The Linux RAID-1, 4, 5 Code
We want to provide a RAID-1+ personality that basically would be RAID-1 plus check pointing; this will let us synchronize the disks at boot time after a disk crash. Unfortunately, PC computers are not shipped with an NVRAM device that would allow us to do this with a minimum amount of work.
The RAID-4 and RAID-5 code can be enhanced so it can determine when a complete stripe is being written to disk. When this is detected, the driver does not need to read any of the old information found on the disk. We can write all of the data sectors as they are found on the request queue, compute a new parity bit sector and add it to the queue as well. This is the preferred method for improving RAID-4 and RAID-5 disk write speed as discussed in “Striping in a RAID Level 5 Disk Array” (see Resources).
Currently, the low-level, request-queue and ordering code writes using the elevator algorithm. Preliminary work in this area shows that the algorithm can be improved in a per-device fashion by algorithms that are aware of the disk geometry. Virtualizing the ordering algorithm for the request queue in a per-device fashion may provide a good performance gain.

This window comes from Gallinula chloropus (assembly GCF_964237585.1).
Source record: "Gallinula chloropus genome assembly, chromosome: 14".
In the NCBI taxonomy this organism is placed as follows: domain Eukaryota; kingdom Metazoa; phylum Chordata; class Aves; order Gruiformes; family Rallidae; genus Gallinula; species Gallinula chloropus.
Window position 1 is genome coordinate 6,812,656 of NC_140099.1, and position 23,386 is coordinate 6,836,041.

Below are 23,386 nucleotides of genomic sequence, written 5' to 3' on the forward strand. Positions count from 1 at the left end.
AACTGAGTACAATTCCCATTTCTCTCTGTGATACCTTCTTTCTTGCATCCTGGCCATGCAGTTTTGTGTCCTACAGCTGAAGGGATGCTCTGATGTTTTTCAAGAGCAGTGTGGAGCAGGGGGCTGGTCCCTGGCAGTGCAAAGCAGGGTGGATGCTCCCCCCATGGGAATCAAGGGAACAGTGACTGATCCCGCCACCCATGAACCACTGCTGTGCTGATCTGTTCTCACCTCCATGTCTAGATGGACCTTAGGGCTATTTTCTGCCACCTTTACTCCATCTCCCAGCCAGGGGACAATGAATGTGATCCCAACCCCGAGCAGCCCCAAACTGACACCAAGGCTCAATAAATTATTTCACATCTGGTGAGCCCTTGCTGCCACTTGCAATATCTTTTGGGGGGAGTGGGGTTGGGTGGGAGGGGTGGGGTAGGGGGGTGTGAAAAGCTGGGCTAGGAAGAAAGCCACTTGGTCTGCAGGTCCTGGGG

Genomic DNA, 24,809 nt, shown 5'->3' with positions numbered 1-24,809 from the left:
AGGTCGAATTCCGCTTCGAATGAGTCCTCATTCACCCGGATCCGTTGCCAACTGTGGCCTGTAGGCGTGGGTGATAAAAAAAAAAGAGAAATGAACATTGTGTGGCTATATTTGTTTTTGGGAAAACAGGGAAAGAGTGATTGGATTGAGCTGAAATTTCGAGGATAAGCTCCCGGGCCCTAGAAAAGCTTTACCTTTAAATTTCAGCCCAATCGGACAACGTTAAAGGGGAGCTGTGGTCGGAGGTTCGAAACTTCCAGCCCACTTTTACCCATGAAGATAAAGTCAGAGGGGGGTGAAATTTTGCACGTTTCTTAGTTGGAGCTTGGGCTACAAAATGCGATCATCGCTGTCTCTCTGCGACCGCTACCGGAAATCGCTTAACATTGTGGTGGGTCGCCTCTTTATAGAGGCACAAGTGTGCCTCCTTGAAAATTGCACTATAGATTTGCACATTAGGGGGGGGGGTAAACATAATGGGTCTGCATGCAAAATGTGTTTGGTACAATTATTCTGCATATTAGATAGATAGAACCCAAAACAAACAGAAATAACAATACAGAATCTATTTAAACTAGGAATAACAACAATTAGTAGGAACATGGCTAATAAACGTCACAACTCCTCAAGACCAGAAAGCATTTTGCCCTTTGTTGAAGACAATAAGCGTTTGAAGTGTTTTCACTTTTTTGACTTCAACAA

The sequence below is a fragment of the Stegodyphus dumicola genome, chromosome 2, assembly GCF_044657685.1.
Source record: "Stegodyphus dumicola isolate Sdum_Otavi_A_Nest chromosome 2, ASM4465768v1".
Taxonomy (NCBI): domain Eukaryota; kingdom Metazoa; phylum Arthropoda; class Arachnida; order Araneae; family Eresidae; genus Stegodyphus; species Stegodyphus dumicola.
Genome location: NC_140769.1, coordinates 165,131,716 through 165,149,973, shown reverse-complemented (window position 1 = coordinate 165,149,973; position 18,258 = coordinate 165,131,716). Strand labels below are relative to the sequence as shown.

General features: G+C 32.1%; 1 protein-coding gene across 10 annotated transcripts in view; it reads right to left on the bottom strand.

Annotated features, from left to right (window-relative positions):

When there is a system crash, the RAID-4 and RAID-5 systems need to recompute the parity information on the disk array, since the parity blocks may contain old information. To improve this situation, we want to make use of non-volatile RAM (on those systems that have this kind of hardware) for check pointing the state of the disk array. With this feature, we can recompute the information for any blocks that may have incorrect information when starting up the disk array.
Gadi Oxman (firstname.lastname@example.org) s the author of the Linux IDE/ATAPI tape and floppy drivers and of ext2ed, a file-system editor for the Linux ext2 file system.
Ingo Molnar (email@example.com) is the author of several hacker-type kernel patches; he is a Linux kernel “must read”.
Miguel de Icaza (firstname.lastname@example.org) is one of the GNU Midnight Commander authors. He also worked on the Linux/SPARC kernel port.
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